Fireweed grows in abundance in Alaska.
Following a devastating forest fire, this brave plant is the first to regrow,
an encouraging green among the charred destruction.
Fireweed is also the predictor of the cherished summer season
As summer days begin, the firewood puts out its first buds
along the tall and slender stalk.
And as the long, sun filled days continue, the buds open into blossoms,
beginning at the base of the stem and working their way upward.
Fairbanksans relish the long days of summer, playing and gardening while
soaking up this generous time of warmth and daylight.
But if one looks closely at these hearty people, sly and furtive glances
toward the tell-tale stem can be noted.
All too soon the blossoms appear on the very top only,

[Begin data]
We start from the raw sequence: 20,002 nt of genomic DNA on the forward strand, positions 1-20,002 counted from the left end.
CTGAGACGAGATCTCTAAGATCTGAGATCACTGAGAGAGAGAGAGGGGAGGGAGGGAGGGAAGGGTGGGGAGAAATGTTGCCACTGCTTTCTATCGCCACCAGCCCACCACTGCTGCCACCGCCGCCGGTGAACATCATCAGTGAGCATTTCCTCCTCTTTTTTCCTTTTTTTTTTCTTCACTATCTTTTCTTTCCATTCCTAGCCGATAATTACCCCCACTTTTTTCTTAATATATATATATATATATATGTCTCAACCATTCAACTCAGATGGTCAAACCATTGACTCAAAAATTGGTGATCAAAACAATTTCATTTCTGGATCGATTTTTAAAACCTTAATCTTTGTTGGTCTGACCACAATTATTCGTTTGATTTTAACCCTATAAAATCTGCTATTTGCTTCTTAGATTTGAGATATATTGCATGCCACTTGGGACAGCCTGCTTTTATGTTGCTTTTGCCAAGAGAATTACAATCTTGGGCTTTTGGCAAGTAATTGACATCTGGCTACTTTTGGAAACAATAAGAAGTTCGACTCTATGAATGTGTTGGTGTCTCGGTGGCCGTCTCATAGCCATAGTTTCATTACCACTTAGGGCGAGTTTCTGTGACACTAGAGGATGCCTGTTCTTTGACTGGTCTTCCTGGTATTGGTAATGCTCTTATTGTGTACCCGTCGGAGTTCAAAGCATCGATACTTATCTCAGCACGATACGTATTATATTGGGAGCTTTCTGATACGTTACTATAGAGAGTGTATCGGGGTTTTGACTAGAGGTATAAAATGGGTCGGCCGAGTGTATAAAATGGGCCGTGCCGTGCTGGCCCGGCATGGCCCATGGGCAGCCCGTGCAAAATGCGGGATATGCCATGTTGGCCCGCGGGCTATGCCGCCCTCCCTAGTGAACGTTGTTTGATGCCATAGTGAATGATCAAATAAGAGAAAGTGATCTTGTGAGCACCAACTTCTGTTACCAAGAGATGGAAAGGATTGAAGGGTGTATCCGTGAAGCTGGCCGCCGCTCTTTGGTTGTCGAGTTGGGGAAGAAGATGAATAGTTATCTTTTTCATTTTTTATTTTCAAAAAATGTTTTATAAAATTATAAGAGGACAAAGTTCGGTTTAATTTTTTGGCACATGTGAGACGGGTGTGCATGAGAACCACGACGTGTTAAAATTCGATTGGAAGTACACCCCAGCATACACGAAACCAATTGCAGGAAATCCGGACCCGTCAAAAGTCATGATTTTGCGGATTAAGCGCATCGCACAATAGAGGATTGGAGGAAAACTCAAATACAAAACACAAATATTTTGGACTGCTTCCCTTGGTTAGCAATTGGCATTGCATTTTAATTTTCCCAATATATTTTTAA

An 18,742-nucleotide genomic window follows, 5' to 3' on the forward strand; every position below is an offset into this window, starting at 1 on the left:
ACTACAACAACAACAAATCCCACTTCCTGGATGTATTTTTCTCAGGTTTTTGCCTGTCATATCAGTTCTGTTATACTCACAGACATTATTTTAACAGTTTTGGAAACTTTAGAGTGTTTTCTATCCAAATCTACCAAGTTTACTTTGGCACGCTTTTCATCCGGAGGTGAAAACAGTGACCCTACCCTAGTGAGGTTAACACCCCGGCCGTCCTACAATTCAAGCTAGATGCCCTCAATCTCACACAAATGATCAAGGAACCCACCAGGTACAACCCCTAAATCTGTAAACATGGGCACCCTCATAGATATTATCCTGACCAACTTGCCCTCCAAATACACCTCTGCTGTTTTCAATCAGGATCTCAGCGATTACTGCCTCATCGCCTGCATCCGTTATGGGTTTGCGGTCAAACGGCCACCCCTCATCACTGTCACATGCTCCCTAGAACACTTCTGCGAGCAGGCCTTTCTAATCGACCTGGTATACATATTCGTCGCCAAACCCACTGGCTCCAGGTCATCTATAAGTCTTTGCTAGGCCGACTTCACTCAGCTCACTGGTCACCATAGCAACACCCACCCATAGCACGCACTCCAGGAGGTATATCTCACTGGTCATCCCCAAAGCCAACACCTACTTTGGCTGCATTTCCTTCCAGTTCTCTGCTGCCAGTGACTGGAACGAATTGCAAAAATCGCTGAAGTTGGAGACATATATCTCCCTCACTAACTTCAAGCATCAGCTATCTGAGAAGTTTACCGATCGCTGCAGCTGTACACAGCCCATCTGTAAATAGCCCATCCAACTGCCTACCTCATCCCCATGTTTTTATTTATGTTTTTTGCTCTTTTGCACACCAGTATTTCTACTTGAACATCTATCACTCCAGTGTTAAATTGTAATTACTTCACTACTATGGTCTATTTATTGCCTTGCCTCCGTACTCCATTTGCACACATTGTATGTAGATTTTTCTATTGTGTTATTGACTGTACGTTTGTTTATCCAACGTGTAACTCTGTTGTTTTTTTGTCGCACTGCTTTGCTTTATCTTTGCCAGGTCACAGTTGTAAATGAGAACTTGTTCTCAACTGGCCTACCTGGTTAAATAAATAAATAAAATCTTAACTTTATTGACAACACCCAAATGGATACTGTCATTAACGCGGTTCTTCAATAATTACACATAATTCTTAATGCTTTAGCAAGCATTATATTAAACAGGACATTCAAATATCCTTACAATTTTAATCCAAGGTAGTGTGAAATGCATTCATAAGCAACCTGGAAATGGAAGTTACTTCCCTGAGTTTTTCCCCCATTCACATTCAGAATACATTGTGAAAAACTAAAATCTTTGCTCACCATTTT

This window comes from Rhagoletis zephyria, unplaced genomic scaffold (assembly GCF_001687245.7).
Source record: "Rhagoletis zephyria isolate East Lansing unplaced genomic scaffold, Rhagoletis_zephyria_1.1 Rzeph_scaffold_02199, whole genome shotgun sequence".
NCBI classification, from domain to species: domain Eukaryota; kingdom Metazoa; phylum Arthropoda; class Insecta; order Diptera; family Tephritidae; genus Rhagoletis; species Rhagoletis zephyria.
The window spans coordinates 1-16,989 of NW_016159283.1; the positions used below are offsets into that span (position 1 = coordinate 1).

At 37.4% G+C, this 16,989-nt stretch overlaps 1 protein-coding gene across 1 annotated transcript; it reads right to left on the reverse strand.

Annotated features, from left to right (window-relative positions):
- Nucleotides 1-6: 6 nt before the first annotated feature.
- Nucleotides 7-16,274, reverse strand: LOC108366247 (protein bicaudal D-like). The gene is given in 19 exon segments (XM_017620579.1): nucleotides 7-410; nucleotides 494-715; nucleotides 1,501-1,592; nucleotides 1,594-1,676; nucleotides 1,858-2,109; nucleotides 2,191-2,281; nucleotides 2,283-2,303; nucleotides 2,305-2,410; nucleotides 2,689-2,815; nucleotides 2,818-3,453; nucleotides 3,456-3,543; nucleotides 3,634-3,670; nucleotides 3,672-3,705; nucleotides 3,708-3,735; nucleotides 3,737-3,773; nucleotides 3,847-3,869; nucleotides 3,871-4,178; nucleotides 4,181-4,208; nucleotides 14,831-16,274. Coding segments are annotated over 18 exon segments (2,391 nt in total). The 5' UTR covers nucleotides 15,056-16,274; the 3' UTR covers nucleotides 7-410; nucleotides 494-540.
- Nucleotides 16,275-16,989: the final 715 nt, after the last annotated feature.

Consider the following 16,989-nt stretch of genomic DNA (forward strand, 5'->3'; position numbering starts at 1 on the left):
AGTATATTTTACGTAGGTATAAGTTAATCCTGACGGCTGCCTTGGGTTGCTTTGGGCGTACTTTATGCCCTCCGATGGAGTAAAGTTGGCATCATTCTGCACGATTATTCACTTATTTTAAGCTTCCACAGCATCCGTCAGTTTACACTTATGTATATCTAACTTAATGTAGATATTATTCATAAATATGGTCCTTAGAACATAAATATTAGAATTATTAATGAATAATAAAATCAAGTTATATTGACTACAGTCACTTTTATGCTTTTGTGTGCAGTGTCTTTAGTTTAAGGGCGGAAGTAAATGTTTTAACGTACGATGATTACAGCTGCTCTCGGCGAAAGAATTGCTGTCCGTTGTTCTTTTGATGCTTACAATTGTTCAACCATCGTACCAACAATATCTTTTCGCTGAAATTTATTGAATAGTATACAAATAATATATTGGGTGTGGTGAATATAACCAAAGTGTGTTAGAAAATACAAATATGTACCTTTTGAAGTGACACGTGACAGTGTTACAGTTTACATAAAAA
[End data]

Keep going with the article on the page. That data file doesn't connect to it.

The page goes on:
the withered leaves below turning into showy reds and dark pinks.
Alas, the flowers disappear completely.
About the same time the aspen and birch leaves are golden yellow
and the hills and roadsides are warmed by the colors.
Yes, summer is over.
Autumn, brief as it is, takes its place.
And the wildlife fill up on the fireweed stalks, fattening up for the
bitter, snowy days that are just around the corner.
(This moose is at exactly the same patch that Shoeless Joe is sitting in above.)
And we snowbirds pack up the car to begin the long trip southward.